How to Maintain Safer Work Zones

Crystal May, vice president of Safety and Environmental Operations at CRH Americas Materials, offers these tips for contractors looking to help improve worker safety both inside and outside of the work zone

To optimize safety in work zones, CRH supplies every worker with high-vis PPE and a Halo Safety Light for their hard hat.
To optimize safety in work zones, CRH supplies every worker with high-vis PPE and a Halo Safety Light for their hard hat.
CRH Americas Materials

Work zone safety is everyone’s responsibility. It takes contractors, engineers and traffic control plan supervisors to properly plan and design the work zones; flaggers to guide the public through the work zones; drivers, cyclists and pedestrians to remain alert and pay attention while entering and driving through the work zones; and local and state government, area police and emergency responders to help ensure that everyone goes home safe at the end of the day. 

Still in 2018 there were 124 construction workers killed in work zones according to the Work Zone Safety website.

"To put this in perspective, if this many people had died in a single airplane crash, the world would be demanding action,"  Crystal May, vice president of Safety and Environmental Operations at CRH Americas Materials says. "However, since this has happened cumulatively, the outrage from the public is not there, but why? I can assure you the families of the workers that died and those in the industry feel the need for safer work zones is immediate and necessary."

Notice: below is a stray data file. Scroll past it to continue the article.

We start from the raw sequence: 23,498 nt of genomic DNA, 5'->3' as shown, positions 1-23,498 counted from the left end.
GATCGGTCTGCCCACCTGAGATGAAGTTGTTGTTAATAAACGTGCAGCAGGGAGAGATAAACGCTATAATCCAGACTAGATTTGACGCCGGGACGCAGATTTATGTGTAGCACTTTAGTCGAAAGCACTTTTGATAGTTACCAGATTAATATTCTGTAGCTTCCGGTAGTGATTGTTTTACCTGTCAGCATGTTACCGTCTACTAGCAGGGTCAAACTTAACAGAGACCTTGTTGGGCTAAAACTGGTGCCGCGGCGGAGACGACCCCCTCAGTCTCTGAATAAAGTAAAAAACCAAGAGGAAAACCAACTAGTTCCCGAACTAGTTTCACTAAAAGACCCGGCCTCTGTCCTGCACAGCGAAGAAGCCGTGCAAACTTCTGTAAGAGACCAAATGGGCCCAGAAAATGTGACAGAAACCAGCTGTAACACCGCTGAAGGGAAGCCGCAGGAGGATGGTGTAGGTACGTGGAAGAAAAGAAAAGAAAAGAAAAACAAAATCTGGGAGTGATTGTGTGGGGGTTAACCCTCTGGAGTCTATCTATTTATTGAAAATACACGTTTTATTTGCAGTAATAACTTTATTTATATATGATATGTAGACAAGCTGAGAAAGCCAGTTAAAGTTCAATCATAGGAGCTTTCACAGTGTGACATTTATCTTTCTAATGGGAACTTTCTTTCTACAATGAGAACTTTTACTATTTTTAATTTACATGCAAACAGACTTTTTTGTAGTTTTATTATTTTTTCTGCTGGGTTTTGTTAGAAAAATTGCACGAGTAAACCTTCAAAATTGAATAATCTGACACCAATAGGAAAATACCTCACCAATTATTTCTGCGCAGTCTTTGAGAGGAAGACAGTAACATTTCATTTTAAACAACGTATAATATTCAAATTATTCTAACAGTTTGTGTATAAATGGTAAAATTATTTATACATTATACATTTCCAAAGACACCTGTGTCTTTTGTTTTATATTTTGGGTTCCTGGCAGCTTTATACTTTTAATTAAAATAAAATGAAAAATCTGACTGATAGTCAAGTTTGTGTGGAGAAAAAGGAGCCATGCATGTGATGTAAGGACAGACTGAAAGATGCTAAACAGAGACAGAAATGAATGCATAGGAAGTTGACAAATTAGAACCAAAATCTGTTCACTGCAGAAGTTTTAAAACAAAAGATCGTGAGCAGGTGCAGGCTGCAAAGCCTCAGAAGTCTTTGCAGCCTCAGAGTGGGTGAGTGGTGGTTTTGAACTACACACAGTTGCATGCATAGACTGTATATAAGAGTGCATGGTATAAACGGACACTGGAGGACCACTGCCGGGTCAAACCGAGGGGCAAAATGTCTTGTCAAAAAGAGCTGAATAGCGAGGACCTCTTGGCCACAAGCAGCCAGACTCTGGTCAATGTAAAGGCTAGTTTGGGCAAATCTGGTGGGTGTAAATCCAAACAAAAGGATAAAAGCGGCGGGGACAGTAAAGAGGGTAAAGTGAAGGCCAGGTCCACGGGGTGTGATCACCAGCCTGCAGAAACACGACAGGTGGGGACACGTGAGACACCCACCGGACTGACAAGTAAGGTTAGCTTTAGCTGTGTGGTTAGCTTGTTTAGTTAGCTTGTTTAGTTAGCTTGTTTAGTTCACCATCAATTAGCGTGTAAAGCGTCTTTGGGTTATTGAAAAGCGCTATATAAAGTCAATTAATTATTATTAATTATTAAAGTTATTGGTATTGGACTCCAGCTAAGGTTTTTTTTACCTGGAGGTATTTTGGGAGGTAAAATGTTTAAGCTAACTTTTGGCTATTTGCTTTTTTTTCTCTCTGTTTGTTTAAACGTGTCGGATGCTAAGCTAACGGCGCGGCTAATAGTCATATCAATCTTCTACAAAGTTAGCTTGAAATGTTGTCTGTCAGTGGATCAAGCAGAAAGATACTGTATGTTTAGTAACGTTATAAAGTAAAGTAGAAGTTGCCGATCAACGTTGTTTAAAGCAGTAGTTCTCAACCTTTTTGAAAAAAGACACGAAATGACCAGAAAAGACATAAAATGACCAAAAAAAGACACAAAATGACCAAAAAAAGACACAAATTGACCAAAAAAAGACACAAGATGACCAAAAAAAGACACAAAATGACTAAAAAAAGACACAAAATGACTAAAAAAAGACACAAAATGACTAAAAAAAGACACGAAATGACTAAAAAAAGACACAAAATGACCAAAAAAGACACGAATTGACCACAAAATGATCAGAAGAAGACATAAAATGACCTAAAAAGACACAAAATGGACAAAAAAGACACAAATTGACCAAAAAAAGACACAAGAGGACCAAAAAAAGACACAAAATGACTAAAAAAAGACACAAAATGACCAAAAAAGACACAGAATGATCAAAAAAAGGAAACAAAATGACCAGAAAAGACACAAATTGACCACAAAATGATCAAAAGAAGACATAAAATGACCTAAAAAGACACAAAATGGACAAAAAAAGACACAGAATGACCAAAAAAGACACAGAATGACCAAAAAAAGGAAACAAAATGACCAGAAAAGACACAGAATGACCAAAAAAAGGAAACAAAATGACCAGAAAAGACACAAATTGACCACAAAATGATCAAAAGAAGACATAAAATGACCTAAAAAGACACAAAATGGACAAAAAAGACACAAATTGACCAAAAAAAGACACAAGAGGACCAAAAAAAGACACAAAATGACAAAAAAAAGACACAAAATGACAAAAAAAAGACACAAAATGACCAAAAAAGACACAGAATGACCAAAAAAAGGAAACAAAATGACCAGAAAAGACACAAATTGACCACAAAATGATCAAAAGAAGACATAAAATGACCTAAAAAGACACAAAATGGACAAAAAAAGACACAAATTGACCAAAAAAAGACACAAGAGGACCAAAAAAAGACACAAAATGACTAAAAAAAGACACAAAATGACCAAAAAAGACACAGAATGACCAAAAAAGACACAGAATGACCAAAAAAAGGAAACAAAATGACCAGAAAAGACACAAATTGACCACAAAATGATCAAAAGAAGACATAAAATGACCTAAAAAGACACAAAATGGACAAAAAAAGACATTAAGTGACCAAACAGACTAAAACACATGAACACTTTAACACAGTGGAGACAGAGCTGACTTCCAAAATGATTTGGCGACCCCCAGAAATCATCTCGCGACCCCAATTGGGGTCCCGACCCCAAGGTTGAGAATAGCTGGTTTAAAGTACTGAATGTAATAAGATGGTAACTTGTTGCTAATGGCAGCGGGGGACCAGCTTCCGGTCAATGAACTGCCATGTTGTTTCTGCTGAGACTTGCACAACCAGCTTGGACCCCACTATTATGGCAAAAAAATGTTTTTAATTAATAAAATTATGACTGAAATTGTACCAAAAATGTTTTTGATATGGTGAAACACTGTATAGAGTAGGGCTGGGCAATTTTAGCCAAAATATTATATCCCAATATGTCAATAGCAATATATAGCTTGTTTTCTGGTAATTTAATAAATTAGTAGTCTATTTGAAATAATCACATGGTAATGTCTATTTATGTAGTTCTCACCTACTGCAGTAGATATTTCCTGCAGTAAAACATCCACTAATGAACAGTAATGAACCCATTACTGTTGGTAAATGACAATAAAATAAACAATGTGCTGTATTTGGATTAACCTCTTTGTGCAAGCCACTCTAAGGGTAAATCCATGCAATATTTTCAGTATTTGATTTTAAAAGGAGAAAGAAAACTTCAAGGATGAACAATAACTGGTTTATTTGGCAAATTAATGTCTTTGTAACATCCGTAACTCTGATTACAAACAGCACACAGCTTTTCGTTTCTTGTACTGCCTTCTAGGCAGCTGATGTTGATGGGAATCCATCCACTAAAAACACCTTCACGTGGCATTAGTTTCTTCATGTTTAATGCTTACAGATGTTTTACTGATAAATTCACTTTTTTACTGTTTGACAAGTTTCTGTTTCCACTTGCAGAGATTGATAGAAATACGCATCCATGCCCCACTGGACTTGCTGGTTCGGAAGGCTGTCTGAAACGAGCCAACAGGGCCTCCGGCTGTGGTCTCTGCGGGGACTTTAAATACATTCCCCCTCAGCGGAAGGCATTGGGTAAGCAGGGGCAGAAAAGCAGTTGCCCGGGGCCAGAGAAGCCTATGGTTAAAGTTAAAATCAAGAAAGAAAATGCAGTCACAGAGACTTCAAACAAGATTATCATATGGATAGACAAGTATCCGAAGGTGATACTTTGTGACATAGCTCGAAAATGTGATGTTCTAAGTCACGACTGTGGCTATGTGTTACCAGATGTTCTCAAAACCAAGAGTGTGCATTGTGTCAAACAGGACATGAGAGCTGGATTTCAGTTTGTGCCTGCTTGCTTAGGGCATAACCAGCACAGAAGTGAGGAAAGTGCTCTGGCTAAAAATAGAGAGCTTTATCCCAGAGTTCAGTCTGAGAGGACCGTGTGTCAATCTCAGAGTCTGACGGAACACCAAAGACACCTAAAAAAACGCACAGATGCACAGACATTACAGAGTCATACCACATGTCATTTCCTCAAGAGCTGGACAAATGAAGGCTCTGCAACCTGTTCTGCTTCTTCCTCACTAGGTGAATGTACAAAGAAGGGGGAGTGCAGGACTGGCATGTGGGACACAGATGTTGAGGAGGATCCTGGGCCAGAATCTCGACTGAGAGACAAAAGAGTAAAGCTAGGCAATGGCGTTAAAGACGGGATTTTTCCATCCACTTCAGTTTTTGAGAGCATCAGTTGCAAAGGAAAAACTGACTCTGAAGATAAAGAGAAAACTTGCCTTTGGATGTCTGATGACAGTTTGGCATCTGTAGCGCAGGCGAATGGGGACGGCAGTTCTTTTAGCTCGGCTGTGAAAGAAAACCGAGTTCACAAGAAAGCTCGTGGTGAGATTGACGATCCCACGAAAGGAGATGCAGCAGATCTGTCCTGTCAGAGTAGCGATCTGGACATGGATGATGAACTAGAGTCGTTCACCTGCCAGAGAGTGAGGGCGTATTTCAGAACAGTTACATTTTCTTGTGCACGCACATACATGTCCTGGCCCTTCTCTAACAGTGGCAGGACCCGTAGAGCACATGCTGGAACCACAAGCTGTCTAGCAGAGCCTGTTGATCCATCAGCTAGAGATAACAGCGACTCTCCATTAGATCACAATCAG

During her session, "Maintaining Safer Work Zones" during the World of Asphalt "People, Plants & Paving" digital conference, May offered several tips to help improve work zone safety. 

Safety Inside the Barrels

While many companies are focused on keeping workers safe from the traveling public, it's important for companies to understand that safety starts with each and every employee and that safety needs to be a priority in everything they do. 

"We start each day with a safety huddle," May says. "This is different than a tailgate talk because safety is the focus. Every safety huddle works to either mitigate or eliminate hazards and puts  everyone on the same page for what is happening in the jobsite each day. It gives workers a sense of relief to know what the plan is."

CRH also works hard to increase visibility of their workers and their equipment on the jobsite. Every worker is supplied with high-vis personal protective equipment (PPE) and a Halo Safety Light for their hard hat. The company also works hard to increase equipment visibility.

Each CRH machine has LED lights and reflective tape so they are more visible at night. They don't just light the pavers, they make sure light haul trucks, distributors and other ancillary equipment will also be seen at night. CRH ensures each work zone is well-lit for night work which notifies the motoring public of worker presences.

"We also ask project managers to drive the job multiple times a week to ensure workers are being seen but to also make sure the driving public doesn’t have glare issues with our lighting," May adds. 

Communication on the jobsite is also key. Workers need to be able to effectively talk to each other over the loud equipment that surrounds them. This makes communication devices like headsets and walkie talkies an important tool for your workers.